US econ­omy re­mains in con­tention for a Fed rate hike

Financial Mirror (Cyprus) - - FRONT PAGE -

Global mar­kets re­main abuzz with the pos­si­bil­ity of a Septem­ber rate hike in the U.S. How­ever, re­cent state­ments by key in­di­vid­u­als and pol­i­cy­mak­ers have con­fused traders as to the tim­ing and scope of a rate hike. Just the other day, the dovish Pres­i­dent of the Bos­ton Fed­eral Re­serve Bank al­luded to no spe­cial ur­gency in opt­ing for a rate hike just now. Dr Eric Rosen­gren has not given his bless­ing to a Fed rate hike in Septem­ber, but he al­ludes to the need to see in­fla­tion hit­ting the Fed’s 2% an­nual rate.

Presently, there is too much slack in U.S. labour mar­kets to ex­pect higher in­fla­tion. How­ever, the Labour Depart­ment re­leased a re­port with up­ward re­vi­sions (245,000) for each of the months of June and July, but a much weaker jobs growth in Au­gust. The luke­warm re­port was enough to buoy dol­lar sen­ti­ment, and more im­por­tantly the un­em­ploy­ment rate in Au­gust de­clined to a 7-year low. Econ­o­mists had been fore­cast­ing an in­crease in Non-Farm Pay­roll em­ploy­ment of 220,000 jobs in Au­gust, but the ac­tual num­ber was markedly lower at 173,000.

In July, the un­em­ploy­ment rate in the U.S. was 5.3%, but in Au­gust the num­ber de­clined to 5.1%. Such is the pos­i­tive feel­ing about the world’s largest econ­omy that the Pres­i­dent of the Rich­mond Fed­eral Re­serve – Jeffrey Lacker – has been hint­ing at rais­ing the Fed in­ter­est rate re­gard­less. But an in­ter­est rate hike in the U.S. is likely to have dire con­se­quences for global mar­kets, no­tably emerg­ing mar­ket economies. As talk of a U.S. rate hike gains favour, for­eign coun­tries ex­change their cur­ren­cies for the USD. This bol­sters the strength of the green­back and weak­ens other cur­ren­cies.

Emerg­ing mar­ket coun­tries like BRICS (Brazil, Rus­sian, In­dia, China and South Africa) coun­tries have suf­fered im­mea­sur­ably over the past sev­eral months. This is par­tic­u­larly true in the sense that mas­sive cap­i­tal flight has been tak­ing place. Brazil is in fi­nan­cial ruin with its Pres­i­dent at just 8% ap­proval and no sup­port in Congress; Rus­sia is in a quag­mire, China has gone into melt­down and the South African min­ing and energy sec­tors have all but col­lapsed and taken the cur­rency down with them. Dur­ing times of eco­nomic un­cer­tainty, it is the emerg­ing mar­ket economies that face a loss of con­fi­dence.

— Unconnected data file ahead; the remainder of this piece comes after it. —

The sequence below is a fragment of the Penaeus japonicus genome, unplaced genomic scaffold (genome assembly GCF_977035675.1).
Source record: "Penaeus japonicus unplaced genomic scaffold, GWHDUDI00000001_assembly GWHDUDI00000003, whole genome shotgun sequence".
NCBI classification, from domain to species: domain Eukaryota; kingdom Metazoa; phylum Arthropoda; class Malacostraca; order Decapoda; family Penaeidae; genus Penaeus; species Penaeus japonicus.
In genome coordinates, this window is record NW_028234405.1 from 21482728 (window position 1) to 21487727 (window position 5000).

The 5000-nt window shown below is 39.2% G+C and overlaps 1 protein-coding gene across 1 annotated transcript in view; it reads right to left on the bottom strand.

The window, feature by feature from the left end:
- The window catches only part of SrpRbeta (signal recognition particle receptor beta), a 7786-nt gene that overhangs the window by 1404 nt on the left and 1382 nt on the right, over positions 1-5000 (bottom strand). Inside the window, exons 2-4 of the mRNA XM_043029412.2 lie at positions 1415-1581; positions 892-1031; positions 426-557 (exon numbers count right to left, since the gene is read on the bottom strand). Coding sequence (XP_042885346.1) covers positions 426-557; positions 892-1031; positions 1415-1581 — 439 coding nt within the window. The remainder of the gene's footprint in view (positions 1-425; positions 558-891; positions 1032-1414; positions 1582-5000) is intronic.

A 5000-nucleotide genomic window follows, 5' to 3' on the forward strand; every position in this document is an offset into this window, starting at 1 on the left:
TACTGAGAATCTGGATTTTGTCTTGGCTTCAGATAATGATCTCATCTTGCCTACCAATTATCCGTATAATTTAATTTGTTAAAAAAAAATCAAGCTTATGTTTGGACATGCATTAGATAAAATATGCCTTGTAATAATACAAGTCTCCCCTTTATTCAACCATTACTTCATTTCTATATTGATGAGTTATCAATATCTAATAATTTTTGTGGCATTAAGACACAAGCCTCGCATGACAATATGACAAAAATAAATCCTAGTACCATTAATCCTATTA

The dol­lar has made strong gains against mul­ti­ple cur­ren­cies in­clud­ing the GBP (1.5187), the EUR (1.1102), the JPY (119.3500) and the CHF (0.9739). The dol­lar made even stronger gains against a bas­ket of cur­ren­cies be­fore meet­ing strong re­sis­tance and de­clin­ing to present lev­els.

Against the AUD, the USD hit a 6.5 year high of 0.6928 and against the NZD it is chal­leng­ing the key 0.61 re­sis­tance level. It is cur­rently trad­ing at 0.6340. But what’s good for cur­ren­cies is not nec­es­sar­ily good for eq­ui­ties. Now, in­vestors are try­ing to fig­ure out pre­cisely when the Fed rate hike will take place. The S&P 500 In­dex slipped 1.5% in NY af­ter the jobs re­port. The DJIA slipped 1.6% af­ter the re­port. This is now the sixth such de­cline for the S&P 500 In­dex in just un­der two weeks.

The month of Septem­ber is one of the worst for the S&P 500 In­dex with an av­er­age de­cline of 1.1%. Some of the many pos­i­tive fac­tors that are now work­ing against the stock mar­ket are the fol­low­ing: - Pay­rolls have in­creased; - June and July em­ployed was re­vised up­wards; - Low­est un­em­ploy­ment rate since April 2008 – 5.1%; - Hourly earn­ings have in­creased and more work­ers are work­ing longer.

Come Septem­ber 16-17, the FOMC will se­ri­ously be con­sid­er­ing meet­ing its 2% an­nual in­fla­tion rate by way of an in­ter­est rate hike in the re­gion of 0.25 points. The like­li­hood of such a rate hike has spiked from 28% to 36% given the jobs re­port. For now, it’s go­ing to be another week of high volatil­ity un­til the Septem­ber meet­ing is over. Stocks are go­ing to come in for some se­ri­ous tap and the USD is likely to en­joy a short-term surge un­til Janet Yellen, Stan­ley Fis­cher and pol­i­cy­mak­ers post their re­port.

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